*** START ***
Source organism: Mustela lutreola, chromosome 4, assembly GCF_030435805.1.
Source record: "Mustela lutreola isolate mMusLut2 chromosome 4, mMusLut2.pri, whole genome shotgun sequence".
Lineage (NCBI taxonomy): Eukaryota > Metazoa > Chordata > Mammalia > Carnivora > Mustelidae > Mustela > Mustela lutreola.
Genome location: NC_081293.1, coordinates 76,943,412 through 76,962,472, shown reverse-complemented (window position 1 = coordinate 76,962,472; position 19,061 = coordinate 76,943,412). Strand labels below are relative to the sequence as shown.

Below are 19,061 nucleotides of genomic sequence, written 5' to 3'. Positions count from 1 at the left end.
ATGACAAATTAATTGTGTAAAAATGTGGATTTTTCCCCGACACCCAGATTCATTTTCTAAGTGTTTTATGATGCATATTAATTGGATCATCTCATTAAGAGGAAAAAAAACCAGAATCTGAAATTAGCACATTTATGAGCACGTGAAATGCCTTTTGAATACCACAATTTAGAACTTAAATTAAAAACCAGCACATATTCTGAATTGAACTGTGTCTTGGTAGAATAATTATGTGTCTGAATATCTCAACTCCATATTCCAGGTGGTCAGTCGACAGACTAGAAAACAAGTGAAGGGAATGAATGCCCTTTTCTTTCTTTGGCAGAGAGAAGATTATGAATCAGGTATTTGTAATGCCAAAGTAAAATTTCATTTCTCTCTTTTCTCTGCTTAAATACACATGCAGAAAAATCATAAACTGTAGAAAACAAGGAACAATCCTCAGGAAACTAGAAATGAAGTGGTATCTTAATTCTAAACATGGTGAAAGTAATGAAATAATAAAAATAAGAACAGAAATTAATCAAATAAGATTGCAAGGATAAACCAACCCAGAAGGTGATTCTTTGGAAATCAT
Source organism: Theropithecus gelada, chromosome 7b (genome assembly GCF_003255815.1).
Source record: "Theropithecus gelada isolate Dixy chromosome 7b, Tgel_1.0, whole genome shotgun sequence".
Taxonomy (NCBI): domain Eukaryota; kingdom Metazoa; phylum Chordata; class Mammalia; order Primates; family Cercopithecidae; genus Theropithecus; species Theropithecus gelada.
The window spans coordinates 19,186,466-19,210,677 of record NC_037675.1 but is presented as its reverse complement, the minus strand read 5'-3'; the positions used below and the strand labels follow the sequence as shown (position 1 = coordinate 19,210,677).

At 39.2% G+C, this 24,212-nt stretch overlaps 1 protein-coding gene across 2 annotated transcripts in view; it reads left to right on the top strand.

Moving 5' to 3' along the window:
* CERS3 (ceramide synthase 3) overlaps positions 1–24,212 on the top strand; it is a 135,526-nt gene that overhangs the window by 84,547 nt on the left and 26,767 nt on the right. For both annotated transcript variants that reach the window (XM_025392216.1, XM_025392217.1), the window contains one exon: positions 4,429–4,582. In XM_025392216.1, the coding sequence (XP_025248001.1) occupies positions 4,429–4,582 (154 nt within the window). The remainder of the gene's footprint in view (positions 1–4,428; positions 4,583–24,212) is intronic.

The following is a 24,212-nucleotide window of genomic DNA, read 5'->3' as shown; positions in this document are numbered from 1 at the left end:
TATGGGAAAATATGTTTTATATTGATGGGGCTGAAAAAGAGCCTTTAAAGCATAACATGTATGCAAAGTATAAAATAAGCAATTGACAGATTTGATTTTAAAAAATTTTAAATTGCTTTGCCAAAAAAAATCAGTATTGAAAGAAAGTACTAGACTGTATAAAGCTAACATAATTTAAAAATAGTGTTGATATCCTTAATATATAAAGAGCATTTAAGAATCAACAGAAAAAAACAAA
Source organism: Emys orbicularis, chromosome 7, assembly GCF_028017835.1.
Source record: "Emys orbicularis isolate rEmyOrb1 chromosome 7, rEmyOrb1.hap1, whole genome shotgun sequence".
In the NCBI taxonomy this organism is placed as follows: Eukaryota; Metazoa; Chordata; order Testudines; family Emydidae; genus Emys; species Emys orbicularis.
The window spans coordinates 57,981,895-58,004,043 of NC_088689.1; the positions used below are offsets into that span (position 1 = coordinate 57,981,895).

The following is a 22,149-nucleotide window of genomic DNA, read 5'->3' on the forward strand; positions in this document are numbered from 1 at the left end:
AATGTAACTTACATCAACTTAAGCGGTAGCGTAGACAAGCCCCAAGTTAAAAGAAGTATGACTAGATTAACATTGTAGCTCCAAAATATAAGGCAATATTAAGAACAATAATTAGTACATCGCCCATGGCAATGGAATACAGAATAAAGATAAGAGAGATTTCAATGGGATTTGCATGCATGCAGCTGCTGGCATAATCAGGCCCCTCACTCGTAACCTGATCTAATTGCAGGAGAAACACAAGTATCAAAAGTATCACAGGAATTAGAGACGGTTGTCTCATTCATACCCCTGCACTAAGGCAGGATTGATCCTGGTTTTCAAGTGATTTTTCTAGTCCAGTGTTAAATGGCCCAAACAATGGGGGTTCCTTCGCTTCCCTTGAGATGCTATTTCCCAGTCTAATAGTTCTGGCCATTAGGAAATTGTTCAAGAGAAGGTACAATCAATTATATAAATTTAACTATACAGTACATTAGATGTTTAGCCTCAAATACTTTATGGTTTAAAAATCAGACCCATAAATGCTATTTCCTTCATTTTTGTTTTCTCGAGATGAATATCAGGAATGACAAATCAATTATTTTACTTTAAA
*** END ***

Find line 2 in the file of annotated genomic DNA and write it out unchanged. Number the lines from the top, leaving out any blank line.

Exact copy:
Source record: "Mustela lutreola isolate mMusLut2 chromosome 4, mMusLut2.pri, whole genome shotgun sequence".